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August 2, 2016 | Medical Oncology
Cancer screenings are an opportunity to detect cancer before you develop symptoms. These screenings can also detect conditions that may develop into cancer.
According to estimates by the National Cancer Institute, doctors will diagnose 1,685,210 cases of cancer in 2016, and the disease will claim 595,690 lives this year. Having cancer screening tests done regularly may find several types of cancers early, before they spread and while treatment is most likely to be effective.
The Centers for Disease Control and Prevention (CDC) supports screenings for breast, colorectal, cervical and other types of cancer as recommended by the U.S. Preventative Services Task Force (USPSTF), a volunteer panel of national experts in prevention and evidence-based medicine.
If you are a woman aged 50 to 74 and have an average risk for breast cancer, the USPSTF recommends you have a mammogram every two years. If you are aged 40 to 49, talk with a healthcare professional about when to start regular mammograms.
The USPSTF recommends regular screening for colon cancer after the age of 50, with frequency of testing depending on your personal or family medical history. Screening may include colonoscopy, sigmoidoscopy or high-sensitivity fecal occult blood testing.
A Pap test checks for changes to cells of the cervix that might someday develop into cervical cancer. The HPV test looks for the human papilloma virus (HPV) that can cause other types of cancer.
The USPSTF also suggests lung cancer screenings for those at high risk for the disease. People between 55 and 80 years old with a history of heavy smoking, who are current smokers or who have quit within the past 15 years should undergo screening with computed tomography (CT).
As with many medical procedures, cancer screening can be beneficial, but it can also be harmful. Some types of screening present a risk for bleeding or other health problems, for example.
A screening test may return a false-positive result, which means the test indicated the presence of cancer when there was not one. False-positive results lead to anxiety along with more aggressive testing and procedures that present an even greater risk for complications.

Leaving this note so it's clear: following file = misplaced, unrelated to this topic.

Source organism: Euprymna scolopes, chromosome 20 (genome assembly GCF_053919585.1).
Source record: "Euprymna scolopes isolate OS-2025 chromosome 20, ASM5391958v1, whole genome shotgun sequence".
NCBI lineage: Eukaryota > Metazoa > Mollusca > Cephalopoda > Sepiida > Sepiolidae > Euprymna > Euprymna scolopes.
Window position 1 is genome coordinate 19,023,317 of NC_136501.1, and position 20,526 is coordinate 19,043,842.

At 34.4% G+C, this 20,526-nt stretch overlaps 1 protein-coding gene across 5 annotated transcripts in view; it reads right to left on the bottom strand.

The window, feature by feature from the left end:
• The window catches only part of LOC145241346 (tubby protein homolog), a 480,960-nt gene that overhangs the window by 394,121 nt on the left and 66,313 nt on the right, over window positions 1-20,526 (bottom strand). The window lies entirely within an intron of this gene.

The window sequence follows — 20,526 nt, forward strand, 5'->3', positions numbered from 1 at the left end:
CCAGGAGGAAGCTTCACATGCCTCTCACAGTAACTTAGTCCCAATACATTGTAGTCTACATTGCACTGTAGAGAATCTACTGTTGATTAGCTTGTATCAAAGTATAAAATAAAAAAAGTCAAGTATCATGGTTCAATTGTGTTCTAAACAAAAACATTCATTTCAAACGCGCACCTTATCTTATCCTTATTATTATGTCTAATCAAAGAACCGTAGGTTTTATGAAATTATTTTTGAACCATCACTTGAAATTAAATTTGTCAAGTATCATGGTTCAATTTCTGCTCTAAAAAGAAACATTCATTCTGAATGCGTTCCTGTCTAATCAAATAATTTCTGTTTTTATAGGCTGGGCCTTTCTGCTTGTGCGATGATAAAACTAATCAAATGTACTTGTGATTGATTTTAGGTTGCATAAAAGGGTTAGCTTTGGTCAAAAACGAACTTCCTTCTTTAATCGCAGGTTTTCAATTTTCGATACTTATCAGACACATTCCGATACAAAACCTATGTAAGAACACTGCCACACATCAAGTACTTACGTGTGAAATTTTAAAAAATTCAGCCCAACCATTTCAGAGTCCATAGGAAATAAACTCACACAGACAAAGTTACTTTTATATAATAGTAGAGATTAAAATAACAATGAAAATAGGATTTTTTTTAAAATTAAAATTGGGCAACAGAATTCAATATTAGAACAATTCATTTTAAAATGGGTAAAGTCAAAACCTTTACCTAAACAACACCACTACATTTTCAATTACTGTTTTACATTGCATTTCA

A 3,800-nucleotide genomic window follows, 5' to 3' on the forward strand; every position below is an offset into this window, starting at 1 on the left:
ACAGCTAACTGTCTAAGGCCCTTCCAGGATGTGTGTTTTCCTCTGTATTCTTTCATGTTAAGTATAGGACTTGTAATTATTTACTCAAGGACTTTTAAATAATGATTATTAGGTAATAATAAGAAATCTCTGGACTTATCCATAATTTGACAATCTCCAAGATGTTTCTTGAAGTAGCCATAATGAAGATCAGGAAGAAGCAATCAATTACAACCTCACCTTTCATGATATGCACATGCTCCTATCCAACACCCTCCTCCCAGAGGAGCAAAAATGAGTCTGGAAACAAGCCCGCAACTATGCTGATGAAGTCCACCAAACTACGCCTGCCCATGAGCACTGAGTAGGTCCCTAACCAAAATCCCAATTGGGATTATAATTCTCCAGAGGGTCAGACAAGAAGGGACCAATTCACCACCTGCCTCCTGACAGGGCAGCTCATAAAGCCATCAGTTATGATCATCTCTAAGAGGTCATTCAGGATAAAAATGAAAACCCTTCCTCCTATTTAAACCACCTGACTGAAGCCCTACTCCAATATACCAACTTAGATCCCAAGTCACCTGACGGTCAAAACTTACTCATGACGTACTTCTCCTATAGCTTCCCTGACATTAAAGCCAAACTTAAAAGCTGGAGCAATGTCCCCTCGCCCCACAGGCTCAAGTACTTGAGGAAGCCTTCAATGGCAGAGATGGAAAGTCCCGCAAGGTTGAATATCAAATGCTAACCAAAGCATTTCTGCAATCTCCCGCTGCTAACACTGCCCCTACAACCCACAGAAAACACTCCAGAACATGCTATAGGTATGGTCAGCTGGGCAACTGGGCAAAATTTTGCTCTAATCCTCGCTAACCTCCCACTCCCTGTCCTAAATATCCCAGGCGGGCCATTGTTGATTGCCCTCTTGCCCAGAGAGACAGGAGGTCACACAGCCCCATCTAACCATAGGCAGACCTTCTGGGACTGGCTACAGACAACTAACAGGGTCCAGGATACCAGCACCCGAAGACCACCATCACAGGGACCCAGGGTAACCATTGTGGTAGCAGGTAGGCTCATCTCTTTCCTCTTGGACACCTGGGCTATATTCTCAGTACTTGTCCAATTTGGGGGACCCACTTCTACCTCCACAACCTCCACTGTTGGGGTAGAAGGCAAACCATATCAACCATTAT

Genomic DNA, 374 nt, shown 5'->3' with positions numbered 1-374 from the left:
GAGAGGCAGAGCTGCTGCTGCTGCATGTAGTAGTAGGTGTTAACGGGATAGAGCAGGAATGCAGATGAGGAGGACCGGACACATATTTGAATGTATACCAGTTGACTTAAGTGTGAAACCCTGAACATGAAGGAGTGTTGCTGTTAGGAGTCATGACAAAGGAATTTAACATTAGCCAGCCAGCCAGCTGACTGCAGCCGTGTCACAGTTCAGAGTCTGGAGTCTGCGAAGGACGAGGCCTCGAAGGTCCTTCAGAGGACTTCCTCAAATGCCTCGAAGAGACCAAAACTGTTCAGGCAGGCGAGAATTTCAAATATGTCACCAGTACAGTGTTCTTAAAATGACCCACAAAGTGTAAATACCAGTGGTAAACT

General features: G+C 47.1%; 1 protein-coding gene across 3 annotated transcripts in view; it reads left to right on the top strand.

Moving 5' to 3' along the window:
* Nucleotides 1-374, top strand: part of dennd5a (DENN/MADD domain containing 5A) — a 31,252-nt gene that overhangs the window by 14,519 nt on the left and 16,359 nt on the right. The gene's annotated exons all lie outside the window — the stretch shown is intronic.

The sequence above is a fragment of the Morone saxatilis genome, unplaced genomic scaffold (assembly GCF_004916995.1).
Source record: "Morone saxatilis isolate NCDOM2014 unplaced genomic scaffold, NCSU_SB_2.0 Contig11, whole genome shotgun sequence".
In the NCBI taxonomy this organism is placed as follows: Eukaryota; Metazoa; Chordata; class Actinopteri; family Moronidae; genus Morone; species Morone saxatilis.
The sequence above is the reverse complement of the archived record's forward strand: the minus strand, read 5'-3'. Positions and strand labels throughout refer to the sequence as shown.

Cancer screening can also return a false-negative result that fails to detect the presence of cancer. This can lead to false reassurance along with delayed diagnosis and lifesaving treatment.
Overdiagnosis and overtreatment are possible. Overdiagnosis occurs when a test correctly detects the presence of cancer, but the cancer grows so slowly that it would not have harmed the person during their lifetime. Overdiagnosis leads to overtreatment, in which treatment was not necessary for such a slow-growing cancer.
Choosing the right cancer specialists for your cancer care team is essential for a proper diagnosis. These cancer specialists, known as oncologists, receive special training that helps them detect cancer safely and accurately.
For more information about cancer screening, contact Revere Health. Our dedicated team of oncology professionals provides the cancer screening and treatment you need in four convenient locations throughout Utah. Contact Revere Health by calling (801) 429-8000.
The Live Better Team
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This information is not intended to replace the advice of a medical professional. You should always consult your doctor before making decisions about your health.